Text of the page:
Most of us spend a good deal of our work time trying to find the sources of problems and fixing them. Sometimes problems are pointed out to us; in other situations we have to do some detective work to find out that a problem exists. But no matter how a business problem finds its way to us, once we’re aware of it we often feel compelled to remedy the situation as quickly as possible.
Before you rush to find a solution, pause a minute. While some problems are familiar to us and resolving them is a mere matter of doing what worked last time, many of the problems we encounter are complex, and it takes some thought and creative application to reach the solution. Rather than being hasty, then, it is best to stop and ask yourself a few questions to be sure you have identified the real problem you are facing. Here are a few to get you started:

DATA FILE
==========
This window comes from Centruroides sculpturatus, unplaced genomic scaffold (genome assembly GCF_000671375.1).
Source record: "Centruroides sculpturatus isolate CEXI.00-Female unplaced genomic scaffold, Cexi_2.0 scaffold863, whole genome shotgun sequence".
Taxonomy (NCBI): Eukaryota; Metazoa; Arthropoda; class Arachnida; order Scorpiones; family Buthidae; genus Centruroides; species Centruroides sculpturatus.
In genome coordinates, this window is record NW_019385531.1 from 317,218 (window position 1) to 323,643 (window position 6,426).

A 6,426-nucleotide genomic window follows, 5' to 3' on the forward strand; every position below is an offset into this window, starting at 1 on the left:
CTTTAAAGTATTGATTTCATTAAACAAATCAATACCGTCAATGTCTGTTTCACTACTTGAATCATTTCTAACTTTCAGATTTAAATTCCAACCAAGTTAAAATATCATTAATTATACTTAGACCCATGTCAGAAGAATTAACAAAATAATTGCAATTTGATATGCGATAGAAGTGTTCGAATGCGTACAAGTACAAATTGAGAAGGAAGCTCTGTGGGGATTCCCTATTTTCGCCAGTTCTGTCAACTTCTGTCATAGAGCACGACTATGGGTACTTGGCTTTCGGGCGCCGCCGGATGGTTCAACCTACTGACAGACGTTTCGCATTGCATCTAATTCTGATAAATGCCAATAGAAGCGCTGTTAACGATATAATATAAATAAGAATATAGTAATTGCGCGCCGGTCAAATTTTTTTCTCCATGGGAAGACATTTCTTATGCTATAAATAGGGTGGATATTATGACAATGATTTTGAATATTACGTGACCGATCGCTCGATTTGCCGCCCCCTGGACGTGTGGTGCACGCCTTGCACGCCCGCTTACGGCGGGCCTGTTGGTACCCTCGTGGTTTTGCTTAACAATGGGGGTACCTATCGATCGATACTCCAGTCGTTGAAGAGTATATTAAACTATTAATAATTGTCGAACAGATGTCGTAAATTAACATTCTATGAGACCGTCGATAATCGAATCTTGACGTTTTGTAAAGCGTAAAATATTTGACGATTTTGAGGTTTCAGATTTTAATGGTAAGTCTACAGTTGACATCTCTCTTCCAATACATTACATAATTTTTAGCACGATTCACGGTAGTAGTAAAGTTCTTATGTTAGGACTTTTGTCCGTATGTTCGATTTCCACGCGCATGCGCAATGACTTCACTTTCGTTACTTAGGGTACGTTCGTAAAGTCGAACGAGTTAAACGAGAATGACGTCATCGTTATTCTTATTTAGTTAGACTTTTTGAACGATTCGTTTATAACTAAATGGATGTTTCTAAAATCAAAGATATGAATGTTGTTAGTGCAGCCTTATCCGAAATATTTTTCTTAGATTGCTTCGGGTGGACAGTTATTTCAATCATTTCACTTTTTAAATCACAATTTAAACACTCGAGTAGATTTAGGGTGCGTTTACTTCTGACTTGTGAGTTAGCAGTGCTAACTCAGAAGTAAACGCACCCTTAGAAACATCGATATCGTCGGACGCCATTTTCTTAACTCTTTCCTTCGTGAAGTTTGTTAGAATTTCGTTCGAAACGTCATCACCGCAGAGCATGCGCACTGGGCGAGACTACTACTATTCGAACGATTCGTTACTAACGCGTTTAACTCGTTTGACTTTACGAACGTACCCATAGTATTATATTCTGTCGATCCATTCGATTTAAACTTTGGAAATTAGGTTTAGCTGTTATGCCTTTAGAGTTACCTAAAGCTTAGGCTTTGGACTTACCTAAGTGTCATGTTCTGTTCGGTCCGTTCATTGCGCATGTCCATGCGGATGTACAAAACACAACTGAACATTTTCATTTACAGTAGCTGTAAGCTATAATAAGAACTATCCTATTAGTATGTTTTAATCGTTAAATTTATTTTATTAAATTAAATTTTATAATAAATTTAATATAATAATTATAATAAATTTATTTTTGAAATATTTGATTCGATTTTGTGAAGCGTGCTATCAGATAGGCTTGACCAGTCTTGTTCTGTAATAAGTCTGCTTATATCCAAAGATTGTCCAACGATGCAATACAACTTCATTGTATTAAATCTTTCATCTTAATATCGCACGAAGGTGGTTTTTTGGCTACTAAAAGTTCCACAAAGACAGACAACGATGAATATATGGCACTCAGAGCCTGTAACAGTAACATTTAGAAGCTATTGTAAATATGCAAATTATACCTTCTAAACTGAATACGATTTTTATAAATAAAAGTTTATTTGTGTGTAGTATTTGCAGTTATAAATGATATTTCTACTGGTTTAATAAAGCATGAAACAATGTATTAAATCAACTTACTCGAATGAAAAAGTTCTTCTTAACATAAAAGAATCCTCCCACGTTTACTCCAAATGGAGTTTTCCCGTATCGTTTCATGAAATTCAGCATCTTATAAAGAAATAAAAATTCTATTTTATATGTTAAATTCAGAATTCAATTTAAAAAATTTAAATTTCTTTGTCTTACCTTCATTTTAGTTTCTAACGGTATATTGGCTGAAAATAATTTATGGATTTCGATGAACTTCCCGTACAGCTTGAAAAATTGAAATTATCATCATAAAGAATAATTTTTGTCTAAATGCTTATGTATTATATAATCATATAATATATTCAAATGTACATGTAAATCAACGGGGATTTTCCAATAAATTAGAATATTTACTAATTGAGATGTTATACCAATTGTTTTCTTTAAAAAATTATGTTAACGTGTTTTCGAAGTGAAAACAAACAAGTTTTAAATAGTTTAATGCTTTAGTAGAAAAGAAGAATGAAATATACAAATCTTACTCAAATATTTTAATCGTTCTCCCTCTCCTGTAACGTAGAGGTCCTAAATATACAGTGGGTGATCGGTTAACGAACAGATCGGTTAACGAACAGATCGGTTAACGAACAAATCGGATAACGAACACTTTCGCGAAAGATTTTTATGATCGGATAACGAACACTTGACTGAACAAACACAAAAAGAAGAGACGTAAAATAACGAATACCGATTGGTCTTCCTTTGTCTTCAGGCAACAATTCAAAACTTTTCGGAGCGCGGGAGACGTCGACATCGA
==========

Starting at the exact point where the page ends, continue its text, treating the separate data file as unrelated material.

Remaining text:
• What does the problem remind you of? Even if you’ve never run across this situation before, is there anything in past learning or experience you could bring to this situation?
• Who brought the problem to you? How did they notice it?
• Look beyond the categories: Is a sales problem a marketing problem in disguise? Does a financing problem mask an inappropriate business or product strategy?
• Is a low-performing employee unmotivated or inadequately trained?
Identifying the real problem may take a little more time, but it’s likely to lead to a solution that works, instead of one that creates a cycle of even more serious problems.
Lisa Gundry, Ph.D. Professor of Management Director, the Center for Creativity & Innovation DePaul University